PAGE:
Some comments on a book about the Oracle of Delphi

Hi there, Herodoteans,

You may recall from my previous emails how amazed I am by the Oracle(s) at Delphi and what they were able to achieve — spiritually, culturally, politically, and economically — despite possessing no state, no military, and no key geographies.

To learn a little more about this I read a book called The Oracle: Ancient Delphi and the Science behind its Lost Secrets, by William Broad.  However amazed I was before, I’m even more amazed now.  Delphi’s influence lasted for more than 1,000 years, and was in many ways bigger than I thought.

The book is well written, has a gripping plot, and is easy to get through (<240 pages with pretty wide margins).  I recommend it if you’re interested in the topic.

During a fit of jet-lag induced sleeplessness, I decided to write up some notes about it and add them to my Herodotus page, which is here.

A couple of tidbits:
•    A few comments about the mechanics of the institution
    •    The Oracles were women chosen from among the citizens of Delphi.
    •    Originally they had to be young virgins, but after one Oracle was raped, the decision was made to choose 50+ year olds instead
    •    These women were thought of as people with ordinary powers through whom Apollo spoke.
    •    To be an Oracle at Delphi was among the highest status jobs a Hellenic woman could have.
    •    The job came with plenty of perks, including front row seats at the theater.

•    The Oracles answered questions one day per month, 9 months per year
    •    They answered questions on the 7th day of the month — a day thought sacred to Apollo.
    •    They did not work during the winter.  Hale and De Boer believe this is because they hydrocarbon vapors depended on heat to evaporate.  This phenomenon is seen in some other hydrocarbon vents around the world.
    •    (During the winter Delphi’s focus became not Apollo, but Dionysus, and all sorts of orgiastic revelry took place there.)
    •    To put a question to the Oracle, you had to pay a nominal fee and sacrifice an animal.  A goat was the preferred sacrifice.  The omens from the sacrifice (e.g. condition of the liver; shaking of the ankles after water was poured on the goat) had to be just right, or you weren’t allowed to see the Oracle.
    •    The order of questioners was determined by the drawing of lots, though major patrons of the institution (e.g. Croesus) could get priority.
    •    You were allowed to ask one single question of the Oracle.  You’d ask the question to a priest, who would then ask the Oracle.  There is some debate as to whether you’d hear back directly from the Oracle or via the priest, but increasingly it seems the consensus is that you’d hear back directly from the Oracle.

•    How the Oracles answered
    •    The Oracle sometimes spoke in verse, but as time went on more frequently spoke in prose.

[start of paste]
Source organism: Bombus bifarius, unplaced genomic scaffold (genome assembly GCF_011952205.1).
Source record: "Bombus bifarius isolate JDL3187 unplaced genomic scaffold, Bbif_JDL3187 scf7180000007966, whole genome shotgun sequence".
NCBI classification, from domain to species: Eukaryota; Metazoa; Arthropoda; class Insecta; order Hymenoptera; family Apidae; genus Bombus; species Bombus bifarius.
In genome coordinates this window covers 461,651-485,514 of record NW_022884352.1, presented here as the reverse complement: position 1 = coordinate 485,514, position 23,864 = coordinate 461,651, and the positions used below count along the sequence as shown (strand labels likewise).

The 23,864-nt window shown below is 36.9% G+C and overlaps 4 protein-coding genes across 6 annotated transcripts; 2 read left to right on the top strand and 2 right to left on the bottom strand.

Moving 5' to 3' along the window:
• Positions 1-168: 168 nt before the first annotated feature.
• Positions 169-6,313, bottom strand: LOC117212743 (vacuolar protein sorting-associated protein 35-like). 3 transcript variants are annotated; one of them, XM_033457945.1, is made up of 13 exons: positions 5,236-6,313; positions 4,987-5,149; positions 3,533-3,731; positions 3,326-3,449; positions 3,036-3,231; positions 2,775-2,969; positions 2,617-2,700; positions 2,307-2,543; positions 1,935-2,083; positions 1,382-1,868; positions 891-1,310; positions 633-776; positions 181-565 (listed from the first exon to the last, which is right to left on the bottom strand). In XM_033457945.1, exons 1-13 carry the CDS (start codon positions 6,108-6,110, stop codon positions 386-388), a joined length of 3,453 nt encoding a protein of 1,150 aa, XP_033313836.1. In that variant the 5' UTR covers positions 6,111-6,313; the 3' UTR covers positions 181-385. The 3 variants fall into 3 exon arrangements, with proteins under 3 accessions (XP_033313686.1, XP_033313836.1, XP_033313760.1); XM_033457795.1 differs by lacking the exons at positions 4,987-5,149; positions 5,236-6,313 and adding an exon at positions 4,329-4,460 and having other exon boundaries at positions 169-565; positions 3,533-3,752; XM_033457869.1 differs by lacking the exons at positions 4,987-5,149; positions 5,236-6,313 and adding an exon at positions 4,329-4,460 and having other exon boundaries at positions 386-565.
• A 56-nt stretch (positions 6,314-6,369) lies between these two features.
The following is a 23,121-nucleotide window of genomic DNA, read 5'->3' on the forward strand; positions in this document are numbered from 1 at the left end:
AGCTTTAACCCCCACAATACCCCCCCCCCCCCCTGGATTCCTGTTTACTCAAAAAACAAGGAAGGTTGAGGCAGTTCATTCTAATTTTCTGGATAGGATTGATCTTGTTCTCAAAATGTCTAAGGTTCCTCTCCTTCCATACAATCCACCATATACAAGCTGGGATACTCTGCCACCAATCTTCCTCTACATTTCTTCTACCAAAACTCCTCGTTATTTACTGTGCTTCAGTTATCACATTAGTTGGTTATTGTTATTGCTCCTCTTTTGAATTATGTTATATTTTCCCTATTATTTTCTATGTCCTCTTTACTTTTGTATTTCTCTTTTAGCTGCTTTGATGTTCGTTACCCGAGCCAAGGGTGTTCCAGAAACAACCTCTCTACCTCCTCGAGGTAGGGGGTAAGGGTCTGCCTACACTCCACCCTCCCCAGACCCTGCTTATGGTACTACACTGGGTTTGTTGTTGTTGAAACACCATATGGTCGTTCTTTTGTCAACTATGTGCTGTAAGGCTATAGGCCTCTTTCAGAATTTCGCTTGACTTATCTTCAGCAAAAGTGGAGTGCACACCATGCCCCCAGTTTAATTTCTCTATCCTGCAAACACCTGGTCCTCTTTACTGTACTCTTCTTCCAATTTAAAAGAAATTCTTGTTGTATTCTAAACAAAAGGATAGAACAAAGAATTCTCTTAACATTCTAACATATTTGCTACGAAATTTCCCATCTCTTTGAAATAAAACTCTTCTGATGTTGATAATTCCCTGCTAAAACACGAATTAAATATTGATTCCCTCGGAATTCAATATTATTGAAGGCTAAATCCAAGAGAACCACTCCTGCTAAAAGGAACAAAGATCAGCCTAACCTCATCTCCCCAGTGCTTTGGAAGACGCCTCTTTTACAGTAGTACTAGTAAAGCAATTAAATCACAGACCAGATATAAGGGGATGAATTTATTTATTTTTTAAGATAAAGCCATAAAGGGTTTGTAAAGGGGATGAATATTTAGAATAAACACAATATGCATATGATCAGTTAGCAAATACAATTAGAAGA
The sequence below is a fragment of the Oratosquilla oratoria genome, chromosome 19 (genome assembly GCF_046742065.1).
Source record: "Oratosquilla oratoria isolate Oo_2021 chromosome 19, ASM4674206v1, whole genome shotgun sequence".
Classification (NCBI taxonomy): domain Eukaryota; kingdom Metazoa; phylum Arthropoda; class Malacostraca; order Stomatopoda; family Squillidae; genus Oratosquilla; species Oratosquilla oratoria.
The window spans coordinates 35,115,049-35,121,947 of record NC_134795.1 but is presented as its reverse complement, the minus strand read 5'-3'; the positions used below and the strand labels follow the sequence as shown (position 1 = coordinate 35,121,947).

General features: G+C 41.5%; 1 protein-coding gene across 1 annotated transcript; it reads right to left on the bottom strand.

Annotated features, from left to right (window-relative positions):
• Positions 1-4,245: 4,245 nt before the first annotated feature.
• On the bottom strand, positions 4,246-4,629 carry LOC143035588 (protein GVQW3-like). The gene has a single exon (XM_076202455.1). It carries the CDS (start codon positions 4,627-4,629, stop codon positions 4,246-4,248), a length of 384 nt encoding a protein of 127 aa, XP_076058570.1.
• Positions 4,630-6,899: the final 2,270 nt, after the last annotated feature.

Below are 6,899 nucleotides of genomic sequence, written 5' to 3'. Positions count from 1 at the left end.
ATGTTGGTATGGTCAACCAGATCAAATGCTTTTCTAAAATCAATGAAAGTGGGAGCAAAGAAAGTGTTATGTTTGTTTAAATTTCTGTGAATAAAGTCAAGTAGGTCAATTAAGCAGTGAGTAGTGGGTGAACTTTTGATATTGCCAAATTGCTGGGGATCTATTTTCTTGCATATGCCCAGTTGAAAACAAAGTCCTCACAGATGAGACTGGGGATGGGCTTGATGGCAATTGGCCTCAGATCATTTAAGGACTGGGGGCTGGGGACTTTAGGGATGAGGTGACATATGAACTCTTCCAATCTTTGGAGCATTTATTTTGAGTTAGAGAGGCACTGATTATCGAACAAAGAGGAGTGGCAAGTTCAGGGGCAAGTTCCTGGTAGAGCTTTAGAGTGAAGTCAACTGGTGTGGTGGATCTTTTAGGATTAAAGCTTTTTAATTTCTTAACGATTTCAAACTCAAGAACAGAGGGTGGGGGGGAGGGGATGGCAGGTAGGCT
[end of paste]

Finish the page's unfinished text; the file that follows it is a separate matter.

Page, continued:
•    The Oracle answered lots of personal questions — e.g. should my son get married now or wait? — but was relatively unique in the Hellenic world for also being relied on for major questions involving state policy.
    •    Historian Catherine Morgan argues that the oracles gave more precise answers in the first few centuries than they did in the last several.  She speculates that the prophecy given to Croesus — “you will destroy a great empire” — was a turning point in the Oracle’s approach, from more specific to more ambiguous
   
• The  philosophy of the Oracles

    •    The Oracles tended to espouse an ethical philosophy that was radical at the time, and compared to prevailing mores, relatively humanistic and liberal
    •    The Oracles tended to stress the importance of intention — not just outcome — in determining guilt.  Unlike many Greeks at the time, they considered it morally worse to try to kill someone and fail than to kill someone by accident.
    •    The Oracles tended to tell people to rely more on their own conscience than would be typical in a shame society.
    •    The Oracles tended to recommend forgiveness rather than dogmatic adherence to strict codes (like blood vengeance).
    •    The Oracles tended to prefer honesty poverty and to disdain garish pomposity (though that didn’t keep them from doing business with Croesus).
    •    The Oracles tended to tell people to respect local customs and religions (much as Herodotus seems to have done).
    •    The Oracles tended to be big proponents of freeing slaves.
    •    “Know thyself” was written over one door to the temple
    •    “Avoid extremes” was written over another door to the temple

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One Response to Some comments on a book about the Oracle of Delphi

  1. May 07, 2008 at 10:48 AM says:

    <p>Thanks so much Mark – we benefit greatly from your sleeplessness. It is incredible that the oracles lasted so long- but I guess their philosophy may have been a reason for that – espousing moderation, know thyself don’t seem to controversial – although they do sound a lot like my mother – perhaps the Oracle lives on in her…;)</p>

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